Image by/from modified by Uwe Gille
In human anatomy, the rhomboid minor is a small skeletal muscle on the back that connects the scapula with the vertebrae of the spinal column.
Located inferior to levator scapulae and superior to rhomboid major, it acts together with the latter to keep the scapula pressed against the thoracic wall.
It lies deep to trapezius but superficial to the long spinal muscles.
The rhomboid minor arises from the inferior border of the nuchal ligament, from the spinous processes of the seventh cervical and first thoracic vertebrae, and from the intervening supraspinous ligaments.
It is inserted into a small area of the medial border of the scapula at the level of the scapular spine.
Together with the rhomboid major, the rhomboid minor retracts the scapula when trapezius is contracted. Acting as a synergist to the trapezius, the rhomboid major and minor elevate the medial border of the scapula medially and upward, working in tandem with the levator scapulae muscle to rotate the scapulae downward. While other shoulder muscles are active, the rhomboid major and minor stabilize the scapula.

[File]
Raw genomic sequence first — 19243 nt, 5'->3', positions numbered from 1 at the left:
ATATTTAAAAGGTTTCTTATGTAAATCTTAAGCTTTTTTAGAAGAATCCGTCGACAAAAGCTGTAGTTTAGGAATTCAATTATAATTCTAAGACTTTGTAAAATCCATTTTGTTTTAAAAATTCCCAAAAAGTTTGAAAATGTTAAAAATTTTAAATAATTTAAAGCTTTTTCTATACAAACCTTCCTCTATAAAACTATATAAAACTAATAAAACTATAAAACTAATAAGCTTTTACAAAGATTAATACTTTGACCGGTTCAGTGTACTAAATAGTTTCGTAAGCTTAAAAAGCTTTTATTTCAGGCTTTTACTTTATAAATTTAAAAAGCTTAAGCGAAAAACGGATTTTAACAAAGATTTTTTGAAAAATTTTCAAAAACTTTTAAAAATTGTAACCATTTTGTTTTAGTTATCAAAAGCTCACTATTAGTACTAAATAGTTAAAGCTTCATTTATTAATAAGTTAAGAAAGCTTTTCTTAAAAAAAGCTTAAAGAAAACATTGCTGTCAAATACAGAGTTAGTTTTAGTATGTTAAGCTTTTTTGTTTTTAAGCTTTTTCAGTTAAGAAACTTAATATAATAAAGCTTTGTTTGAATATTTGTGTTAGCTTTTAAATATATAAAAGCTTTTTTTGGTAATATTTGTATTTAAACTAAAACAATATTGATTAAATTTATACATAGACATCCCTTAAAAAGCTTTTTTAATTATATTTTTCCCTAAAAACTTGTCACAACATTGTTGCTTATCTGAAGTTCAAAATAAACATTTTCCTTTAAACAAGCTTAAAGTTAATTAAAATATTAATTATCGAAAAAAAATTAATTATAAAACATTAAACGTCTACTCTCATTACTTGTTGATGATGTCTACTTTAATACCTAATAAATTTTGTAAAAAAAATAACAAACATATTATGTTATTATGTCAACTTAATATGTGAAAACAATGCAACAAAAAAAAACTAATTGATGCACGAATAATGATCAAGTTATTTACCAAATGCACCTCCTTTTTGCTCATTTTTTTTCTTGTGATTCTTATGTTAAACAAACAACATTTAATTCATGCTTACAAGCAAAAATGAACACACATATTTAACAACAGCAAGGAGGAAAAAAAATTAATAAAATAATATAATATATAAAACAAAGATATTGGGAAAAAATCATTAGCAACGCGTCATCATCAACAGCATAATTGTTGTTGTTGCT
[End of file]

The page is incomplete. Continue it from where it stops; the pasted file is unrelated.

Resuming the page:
The nerve supply comes from the dorsal scapular nerve, with most of its fibers derived from the C5 nerve root and only minor contribution from C4 or C6.
It is usually separated from the rhomboid major by a slight interval, but the adjacent margins of the two muscles are occasionally united.
Position of rhomboid minor muscle (shown in red).
Left scapula. Dorsal surface.
The scapular and circumflex arteries.
Full back muscle flex.